Maryland House Votes to Expand Ignition Interlock - WBOC-TV 16, Delmarvas News Leader, FOX 21 -

Maryland House Votes to Expand Ignition Interlock

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(Photo: CBS) (Photo: CBS)

ANNAPOLIS, Md. (AP)- After seven years of trying, supporters of expanding Maryland's ignition interlock program to help reduce drunken driving pushed the measure through the state's House of Delegates on Tuesday in a unanimous vote prompted at least partly by the death of a Montgomery County police officer.
    
The bill, approved by a 136-0 vote, now goes to the Senate. It would require all drivers with blood alcohol contents of 0.08 or greater to have ignition interlock devices installed in their vehicles. The devices require drivers to blow into them to start their cars to determine whether they have had too much to drink. State law now requires ignition interlock for those with a blood alcohol content of 0.15.
    
"The ignition interlock device is the only thing that actually modifies the behavior of drunk drivers when it's been put on their car for at least six months," said Del. Ben Kramer, who sponsored the bill in the House. "With passage of this bill, we will definitely be saving lives, and every state that has done it has seen reductions in fatalities every year of 35 to 65 percent."
    
The bill is being called "Noah's Law" because of the December death of Officer Noah Leotta. The Montgomery County officer was killed while working on a driving-under-the-influence assignment by a suspected drunken driver with two previous convictions. While efforts to expand the ignition interlock have failed repeatedly over the years, Kramer said Leotta's death brought greater attention to the problem and increased support for changing the law.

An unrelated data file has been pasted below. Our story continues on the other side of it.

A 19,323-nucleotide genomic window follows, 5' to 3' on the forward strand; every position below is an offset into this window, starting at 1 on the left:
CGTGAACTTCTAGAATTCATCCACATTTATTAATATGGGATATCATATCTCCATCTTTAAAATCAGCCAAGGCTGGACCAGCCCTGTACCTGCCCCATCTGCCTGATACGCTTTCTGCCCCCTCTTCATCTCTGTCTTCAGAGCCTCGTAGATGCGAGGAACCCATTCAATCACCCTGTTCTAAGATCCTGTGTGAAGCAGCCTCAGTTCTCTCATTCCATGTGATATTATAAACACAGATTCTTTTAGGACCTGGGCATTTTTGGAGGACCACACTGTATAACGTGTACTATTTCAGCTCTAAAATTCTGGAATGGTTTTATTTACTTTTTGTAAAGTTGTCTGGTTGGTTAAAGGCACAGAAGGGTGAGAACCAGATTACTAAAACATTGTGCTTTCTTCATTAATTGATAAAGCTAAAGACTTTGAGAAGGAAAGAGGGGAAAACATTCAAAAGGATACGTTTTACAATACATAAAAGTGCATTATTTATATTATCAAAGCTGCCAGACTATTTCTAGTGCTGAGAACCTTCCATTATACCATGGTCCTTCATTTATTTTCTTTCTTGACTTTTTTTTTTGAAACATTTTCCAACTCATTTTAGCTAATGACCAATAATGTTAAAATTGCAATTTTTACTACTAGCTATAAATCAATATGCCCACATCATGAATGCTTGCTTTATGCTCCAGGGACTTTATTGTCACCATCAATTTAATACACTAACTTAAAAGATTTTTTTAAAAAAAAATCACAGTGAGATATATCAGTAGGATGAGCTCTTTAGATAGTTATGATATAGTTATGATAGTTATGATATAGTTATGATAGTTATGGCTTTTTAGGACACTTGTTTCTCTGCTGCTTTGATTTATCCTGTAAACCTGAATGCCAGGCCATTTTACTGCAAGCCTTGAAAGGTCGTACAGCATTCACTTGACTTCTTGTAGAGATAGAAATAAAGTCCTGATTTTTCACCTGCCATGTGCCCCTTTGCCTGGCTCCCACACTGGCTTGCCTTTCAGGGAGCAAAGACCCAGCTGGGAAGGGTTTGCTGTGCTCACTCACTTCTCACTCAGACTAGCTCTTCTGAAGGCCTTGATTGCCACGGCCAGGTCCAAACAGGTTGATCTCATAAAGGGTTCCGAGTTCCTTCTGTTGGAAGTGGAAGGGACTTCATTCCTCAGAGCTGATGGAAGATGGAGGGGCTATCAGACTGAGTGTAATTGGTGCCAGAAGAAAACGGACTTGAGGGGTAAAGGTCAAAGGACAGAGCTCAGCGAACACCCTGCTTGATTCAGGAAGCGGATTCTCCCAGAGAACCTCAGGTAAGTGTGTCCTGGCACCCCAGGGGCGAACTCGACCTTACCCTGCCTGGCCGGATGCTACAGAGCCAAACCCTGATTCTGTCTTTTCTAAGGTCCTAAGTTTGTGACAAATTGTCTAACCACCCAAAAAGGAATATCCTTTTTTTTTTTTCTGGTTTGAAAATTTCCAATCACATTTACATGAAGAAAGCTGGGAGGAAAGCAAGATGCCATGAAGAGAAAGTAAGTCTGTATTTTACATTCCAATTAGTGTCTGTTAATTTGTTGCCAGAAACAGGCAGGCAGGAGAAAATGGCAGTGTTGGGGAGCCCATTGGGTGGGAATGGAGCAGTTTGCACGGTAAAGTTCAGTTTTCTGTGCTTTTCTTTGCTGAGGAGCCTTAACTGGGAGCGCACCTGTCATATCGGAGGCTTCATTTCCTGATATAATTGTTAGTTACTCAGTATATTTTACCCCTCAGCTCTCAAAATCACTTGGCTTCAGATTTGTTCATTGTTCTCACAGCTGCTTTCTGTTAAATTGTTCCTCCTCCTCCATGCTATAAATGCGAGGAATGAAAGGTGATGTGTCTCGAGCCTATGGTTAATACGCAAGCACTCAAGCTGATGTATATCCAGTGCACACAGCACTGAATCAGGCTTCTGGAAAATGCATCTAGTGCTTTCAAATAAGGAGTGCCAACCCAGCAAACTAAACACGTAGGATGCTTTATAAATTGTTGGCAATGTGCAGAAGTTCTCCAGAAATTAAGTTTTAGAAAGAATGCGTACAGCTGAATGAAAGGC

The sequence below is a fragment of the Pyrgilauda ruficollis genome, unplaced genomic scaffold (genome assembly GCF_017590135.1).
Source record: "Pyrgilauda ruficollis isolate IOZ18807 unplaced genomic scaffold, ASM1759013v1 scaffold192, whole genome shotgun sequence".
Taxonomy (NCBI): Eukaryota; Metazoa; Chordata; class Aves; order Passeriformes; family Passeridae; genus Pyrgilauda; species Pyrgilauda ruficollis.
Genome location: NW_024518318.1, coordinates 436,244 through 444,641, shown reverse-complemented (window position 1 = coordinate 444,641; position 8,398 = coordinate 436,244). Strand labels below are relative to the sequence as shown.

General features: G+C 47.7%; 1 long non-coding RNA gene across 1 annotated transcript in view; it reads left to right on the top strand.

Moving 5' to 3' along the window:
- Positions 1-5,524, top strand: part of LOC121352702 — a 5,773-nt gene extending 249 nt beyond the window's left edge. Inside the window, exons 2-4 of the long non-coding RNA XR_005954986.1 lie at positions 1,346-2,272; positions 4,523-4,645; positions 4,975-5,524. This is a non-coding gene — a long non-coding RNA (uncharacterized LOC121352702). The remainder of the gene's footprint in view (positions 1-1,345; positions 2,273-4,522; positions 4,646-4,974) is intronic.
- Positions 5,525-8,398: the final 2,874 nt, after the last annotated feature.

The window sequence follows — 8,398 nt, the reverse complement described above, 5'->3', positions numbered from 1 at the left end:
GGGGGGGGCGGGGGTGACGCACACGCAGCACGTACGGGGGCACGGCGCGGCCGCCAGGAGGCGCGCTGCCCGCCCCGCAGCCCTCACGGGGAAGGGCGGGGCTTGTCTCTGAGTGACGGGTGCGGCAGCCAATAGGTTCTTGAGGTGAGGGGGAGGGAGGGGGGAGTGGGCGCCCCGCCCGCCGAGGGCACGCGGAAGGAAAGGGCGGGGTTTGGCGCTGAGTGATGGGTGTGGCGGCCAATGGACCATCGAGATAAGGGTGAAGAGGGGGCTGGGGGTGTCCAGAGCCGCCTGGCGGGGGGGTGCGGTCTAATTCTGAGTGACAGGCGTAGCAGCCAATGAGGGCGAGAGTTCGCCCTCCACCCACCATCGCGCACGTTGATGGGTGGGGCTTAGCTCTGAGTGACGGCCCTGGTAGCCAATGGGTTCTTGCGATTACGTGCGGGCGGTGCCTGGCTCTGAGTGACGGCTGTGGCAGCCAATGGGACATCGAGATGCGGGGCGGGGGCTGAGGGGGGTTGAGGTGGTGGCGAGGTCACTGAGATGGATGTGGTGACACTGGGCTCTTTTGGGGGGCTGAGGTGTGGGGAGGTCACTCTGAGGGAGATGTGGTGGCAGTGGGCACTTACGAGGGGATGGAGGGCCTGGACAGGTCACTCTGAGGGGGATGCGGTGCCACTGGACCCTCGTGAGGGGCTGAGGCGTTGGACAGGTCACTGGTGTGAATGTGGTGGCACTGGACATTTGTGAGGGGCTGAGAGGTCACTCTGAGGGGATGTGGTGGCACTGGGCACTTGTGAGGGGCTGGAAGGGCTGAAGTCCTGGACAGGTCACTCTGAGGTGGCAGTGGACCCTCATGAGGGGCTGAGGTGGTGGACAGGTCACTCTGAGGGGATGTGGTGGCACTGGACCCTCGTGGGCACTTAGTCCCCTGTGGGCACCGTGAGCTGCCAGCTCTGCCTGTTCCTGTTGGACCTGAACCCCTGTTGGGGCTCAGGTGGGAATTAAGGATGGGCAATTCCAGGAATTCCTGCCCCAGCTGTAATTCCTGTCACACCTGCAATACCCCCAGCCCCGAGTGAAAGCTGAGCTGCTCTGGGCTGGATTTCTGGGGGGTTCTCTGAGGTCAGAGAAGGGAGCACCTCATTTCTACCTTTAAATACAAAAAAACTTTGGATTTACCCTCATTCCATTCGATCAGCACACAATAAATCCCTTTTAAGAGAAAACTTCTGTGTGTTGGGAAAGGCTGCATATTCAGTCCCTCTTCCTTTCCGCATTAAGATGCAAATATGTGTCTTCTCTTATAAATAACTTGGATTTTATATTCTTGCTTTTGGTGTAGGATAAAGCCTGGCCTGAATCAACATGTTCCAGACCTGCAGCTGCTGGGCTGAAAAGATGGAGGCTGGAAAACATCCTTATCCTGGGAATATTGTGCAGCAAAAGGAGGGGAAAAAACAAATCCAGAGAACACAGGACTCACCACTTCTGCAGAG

"I think the difference is that we had a real groundswell of support," Kramer, a Montgomery County Democrat, said.
    
The measure also is significant for bringing a stiffer penalty to people who refuse to take a breath test when pulled over by police. Refusing to take the test would result in a suspended license for 270 days, up from 120 days. If drivers refuse the breath test, they could opt into the ignition interlock program. If they refuse and are later convicted of drunken driving, they would be ordered into the program.
    
Sen. Robert Zirkin, a Baltimore County Democrat who chairs the Senate Judicial Proceedings Committee, said the measure had strong prospects and could even be strengthened in the Senate by hastening when drivers would need to have the devices installed and extending how long they would be used.
    
"We will have consensus to try to move forward with an even stronger piece of legislation," Zirkin said after the House vote.
    
Lisa Spicknall, the state program director for Mothers Against Drunk Driving, said the group was pleased with the legislation.
    
"We are working on the Senate as we speak, and I think we're going to see a great strong law come out and probably be one of the toughest in the nation, so I'm very thrilled about that," Spicknall said.
    
Twenty-five states have laws that require ignition interlocks for all offenders following any drunken-driving offense.

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